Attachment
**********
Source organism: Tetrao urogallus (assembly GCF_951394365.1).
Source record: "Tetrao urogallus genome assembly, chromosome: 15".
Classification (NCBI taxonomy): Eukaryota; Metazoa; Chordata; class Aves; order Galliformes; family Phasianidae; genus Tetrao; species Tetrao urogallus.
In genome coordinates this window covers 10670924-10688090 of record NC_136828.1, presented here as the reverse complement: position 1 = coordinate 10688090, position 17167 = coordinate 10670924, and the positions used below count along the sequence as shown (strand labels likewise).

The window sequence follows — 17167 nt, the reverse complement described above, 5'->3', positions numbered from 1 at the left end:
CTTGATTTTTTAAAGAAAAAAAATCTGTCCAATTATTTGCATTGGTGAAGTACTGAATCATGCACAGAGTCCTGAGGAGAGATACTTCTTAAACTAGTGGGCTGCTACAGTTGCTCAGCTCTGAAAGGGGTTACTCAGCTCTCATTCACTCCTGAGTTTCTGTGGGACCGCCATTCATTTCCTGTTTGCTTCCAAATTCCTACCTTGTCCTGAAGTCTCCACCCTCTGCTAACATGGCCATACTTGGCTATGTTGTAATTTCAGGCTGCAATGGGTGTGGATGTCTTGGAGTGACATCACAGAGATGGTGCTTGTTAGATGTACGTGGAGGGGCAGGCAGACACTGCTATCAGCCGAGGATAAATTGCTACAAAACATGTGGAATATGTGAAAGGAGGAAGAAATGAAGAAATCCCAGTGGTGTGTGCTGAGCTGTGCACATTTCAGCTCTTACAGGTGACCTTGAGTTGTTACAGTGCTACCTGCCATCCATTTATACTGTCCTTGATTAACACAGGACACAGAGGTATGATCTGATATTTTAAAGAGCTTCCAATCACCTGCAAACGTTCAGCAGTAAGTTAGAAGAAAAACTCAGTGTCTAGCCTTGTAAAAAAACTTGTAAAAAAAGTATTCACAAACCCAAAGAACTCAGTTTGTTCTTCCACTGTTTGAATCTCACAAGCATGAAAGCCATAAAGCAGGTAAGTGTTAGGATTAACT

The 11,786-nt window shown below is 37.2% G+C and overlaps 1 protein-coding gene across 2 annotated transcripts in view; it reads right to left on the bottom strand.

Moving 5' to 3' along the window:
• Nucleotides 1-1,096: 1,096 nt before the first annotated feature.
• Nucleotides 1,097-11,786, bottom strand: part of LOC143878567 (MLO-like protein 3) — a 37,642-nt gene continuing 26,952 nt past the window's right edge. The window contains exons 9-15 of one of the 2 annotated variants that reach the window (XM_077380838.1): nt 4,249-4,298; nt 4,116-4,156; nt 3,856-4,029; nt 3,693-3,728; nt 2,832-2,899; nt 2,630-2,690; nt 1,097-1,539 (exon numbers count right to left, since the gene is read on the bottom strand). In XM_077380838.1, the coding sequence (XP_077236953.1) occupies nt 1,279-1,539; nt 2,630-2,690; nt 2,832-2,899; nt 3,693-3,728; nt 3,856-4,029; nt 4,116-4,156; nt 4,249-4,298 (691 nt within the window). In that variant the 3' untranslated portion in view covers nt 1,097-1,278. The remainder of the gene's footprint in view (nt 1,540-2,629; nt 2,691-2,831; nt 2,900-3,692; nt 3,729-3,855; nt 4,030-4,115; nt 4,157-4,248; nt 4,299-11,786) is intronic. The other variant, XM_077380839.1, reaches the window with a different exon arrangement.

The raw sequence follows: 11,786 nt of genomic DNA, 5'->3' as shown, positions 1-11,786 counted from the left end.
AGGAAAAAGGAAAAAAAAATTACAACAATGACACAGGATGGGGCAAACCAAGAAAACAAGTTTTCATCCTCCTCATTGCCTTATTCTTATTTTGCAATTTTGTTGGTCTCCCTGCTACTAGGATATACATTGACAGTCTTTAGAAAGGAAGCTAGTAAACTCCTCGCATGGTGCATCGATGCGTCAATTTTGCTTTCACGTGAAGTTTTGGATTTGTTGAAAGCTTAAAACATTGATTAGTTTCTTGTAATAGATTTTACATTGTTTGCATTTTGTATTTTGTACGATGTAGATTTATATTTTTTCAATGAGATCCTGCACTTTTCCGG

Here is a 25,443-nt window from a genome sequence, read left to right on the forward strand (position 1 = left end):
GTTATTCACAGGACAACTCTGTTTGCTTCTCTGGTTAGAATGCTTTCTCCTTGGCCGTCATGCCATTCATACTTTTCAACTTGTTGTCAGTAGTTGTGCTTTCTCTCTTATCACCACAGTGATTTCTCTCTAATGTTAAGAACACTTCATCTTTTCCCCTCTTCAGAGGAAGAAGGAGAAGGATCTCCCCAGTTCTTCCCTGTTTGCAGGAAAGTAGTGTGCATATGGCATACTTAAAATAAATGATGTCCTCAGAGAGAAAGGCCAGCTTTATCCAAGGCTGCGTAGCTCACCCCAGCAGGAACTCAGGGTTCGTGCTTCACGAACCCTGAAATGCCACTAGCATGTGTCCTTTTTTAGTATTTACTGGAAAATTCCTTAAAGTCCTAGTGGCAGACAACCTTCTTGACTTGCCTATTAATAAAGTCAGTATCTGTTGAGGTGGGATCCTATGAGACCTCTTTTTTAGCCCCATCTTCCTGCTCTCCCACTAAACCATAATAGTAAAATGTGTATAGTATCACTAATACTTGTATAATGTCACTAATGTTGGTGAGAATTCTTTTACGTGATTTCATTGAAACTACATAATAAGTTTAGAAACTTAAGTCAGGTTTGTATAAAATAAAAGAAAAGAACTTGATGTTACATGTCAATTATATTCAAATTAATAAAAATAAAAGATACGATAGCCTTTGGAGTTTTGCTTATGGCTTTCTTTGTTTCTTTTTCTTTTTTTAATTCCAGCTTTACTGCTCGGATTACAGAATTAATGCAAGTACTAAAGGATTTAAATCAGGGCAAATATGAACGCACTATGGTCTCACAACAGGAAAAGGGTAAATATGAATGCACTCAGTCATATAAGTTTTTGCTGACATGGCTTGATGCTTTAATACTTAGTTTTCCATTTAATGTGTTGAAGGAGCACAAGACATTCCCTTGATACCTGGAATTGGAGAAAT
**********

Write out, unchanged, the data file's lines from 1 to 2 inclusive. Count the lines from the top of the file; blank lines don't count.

Source organism: Tetrao urogallus (assembly GCF_951394365.1).
Source record: "Tetrao urogallus genome assembly, chromosome: 15".